The ocean covers about 71 percent of the Earth’s surface, and life on this planet depends heavily on the ocean. We celebrate its vast being and presence each year on June 8. With CSS so heavily dedicated to Earth and environmental science, it makes sense that many CSS employee owners are deeply embedded in ocean science, from tidal ecosystems to deeper sea benthic communities. Below are a few projects our staff are involved in to assess ocean health and help make the ocean a healthier place for life on this planet. 

  • Restoring marsh ecosystems 
  • Assessing the ocean economy 
  • Conserving shallow coral communities affected by stony coral tissue loss disease 
  • Mapping, assessing, and restoring mesophotic and deep benthic communities  
  • Developing suitability models to inform BOEM’s selection of offshore wind energy areas 
  • Managing ocean data and tools to inform ocean planning and offshore renewable energy 
  • Forecasting, monitoring, and detecting harmful algal blooms 
  • Mapping and assessing seagrass and kelp and other coastal habitats 
  • Assessing ocean toxins and pollutants through shellfish sampling 

Through several contracts with the National Oceanic and Atmospheric Administration and the U.S. Environmental Protection Agency, CSS employee owners are dedicated to protecting our ocean, its ecosystems, and life that depends on it.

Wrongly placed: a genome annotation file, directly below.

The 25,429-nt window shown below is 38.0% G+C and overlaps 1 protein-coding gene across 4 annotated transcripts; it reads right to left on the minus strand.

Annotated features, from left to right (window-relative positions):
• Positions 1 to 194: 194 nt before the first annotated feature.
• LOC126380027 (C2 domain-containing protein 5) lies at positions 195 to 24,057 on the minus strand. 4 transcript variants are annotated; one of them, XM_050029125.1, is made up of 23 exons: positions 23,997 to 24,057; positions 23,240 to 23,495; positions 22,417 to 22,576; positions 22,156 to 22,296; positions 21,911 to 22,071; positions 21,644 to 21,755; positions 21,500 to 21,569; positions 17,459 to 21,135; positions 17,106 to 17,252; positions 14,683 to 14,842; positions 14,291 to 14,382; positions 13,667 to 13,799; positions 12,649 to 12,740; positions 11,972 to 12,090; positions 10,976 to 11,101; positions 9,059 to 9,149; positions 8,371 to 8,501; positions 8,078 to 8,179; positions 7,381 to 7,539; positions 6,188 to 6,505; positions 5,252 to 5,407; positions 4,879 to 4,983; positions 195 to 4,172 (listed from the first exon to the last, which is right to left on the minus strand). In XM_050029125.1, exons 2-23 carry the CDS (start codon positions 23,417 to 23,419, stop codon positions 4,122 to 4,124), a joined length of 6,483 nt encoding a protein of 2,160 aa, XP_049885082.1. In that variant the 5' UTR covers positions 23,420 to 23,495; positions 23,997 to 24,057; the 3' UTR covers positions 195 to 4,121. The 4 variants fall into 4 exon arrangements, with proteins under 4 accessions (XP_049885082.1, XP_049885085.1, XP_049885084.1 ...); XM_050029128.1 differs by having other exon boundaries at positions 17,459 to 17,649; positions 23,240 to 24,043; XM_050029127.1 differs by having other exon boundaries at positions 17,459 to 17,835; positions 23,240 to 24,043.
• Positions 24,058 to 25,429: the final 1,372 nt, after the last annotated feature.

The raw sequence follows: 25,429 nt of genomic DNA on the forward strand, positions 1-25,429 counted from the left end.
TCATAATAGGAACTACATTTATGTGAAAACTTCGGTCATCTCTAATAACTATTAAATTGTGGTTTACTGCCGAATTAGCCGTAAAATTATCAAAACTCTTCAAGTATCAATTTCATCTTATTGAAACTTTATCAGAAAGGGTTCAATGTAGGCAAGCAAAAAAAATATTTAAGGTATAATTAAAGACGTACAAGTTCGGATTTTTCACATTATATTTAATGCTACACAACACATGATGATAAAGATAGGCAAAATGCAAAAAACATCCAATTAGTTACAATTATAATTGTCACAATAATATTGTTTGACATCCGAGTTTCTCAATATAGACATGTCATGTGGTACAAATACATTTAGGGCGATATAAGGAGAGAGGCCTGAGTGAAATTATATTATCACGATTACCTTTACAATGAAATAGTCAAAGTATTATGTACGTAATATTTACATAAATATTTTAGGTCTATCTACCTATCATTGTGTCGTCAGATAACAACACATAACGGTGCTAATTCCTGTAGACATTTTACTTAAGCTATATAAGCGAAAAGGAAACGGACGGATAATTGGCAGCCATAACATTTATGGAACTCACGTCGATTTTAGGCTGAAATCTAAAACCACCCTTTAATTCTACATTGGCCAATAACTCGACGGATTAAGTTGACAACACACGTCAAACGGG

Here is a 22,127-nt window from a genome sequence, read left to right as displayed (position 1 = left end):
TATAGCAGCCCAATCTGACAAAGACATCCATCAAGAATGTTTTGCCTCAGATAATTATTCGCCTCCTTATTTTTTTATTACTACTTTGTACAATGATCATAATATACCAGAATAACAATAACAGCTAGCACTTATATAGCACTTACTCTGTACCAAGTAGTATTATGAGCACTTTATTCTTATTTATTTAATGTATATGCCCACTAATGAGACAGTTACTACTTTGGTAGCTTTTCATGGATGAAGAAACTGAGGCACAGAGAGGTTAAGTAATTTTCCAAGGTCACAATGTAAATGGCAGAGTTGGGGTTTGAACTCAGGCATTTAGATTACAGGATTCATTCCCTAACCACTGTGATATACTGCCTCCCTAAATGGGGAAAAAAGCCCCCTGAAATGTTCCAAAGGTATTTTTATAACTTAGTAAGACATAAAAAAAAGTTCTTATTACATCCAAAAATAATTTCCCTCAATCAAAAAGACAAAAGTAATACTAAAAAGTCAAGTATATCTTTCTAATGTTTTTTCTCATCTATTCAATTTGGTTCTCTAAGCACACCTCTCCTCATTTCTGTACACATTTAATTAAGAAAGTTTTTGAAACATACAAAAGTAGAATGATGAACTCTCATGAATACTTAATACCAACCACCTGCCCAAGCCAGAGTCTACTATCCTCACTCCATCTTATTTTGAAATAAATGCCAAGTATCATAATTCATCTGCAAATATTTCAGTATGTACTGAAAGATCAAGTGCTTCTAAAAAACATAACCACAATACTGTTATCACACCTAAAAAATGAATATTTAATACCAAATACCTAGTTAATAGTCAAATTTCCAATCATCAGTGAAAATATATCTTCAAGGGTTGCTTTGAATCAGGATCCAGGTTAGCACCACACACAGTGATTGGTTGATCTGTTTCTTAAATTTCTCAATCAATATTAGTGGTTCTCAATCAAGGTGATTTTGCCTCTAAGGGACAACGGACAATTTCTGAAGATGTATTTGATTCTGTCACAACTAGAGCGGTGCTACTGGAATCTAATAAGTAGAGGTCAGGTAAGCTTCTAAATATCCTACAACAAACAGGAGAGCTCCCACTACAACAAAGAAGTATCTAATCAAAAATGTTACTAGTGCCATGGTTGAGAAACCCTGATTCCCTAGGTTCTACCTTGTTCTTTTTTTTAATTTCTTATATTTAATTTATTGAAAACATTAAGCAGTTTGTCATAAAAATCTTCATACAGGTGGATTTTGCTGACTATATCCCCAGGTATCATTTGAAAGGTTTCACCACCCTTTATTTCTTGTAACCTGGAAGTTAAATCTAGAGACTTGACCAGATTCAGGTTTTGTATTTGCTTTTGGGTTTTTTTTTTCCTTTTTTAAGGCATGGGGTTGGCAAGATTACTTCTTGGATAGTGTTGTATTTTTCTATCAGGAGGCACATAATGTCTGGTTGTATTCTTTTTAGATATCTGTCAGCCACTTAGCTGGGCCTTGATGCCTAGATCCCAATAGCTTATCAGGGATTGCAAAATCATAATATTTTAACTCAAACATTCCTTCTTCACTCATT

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Developing a Database for Ecosystem Service Models 

CSS scientists have been major developers and contributors to the online U.S. Environmental Protection Agency’s EcoService Models Library (ESML) database since its inception in 2012. The ESML database contains detailed but concise descriptions of ecosystem service models to facilitate the selection of models by ecosystem scientists for a variety of management and research applications. The…

U.S. Environmental Protection Agency logo with text: PALs Tabletop Discussion

Webinar Support for Emergency Chemical Release Response

Our staff assisted the EPA team in developing the webinar event, acted as moderator, and provided technical support.

Organizing Teams to Monitor Coastal Contaminants

For nearly 40 years NOAA’s National Mussel Watch Program has been monitoring contaminants in coastal waters in over 400 sites around the U.S. by testing sediment and bivalves, such as oysters and mussels. A CSS employee owner organizes and coordinates the regional missions to collect and test samples. This includes developing a schedule and coordinating…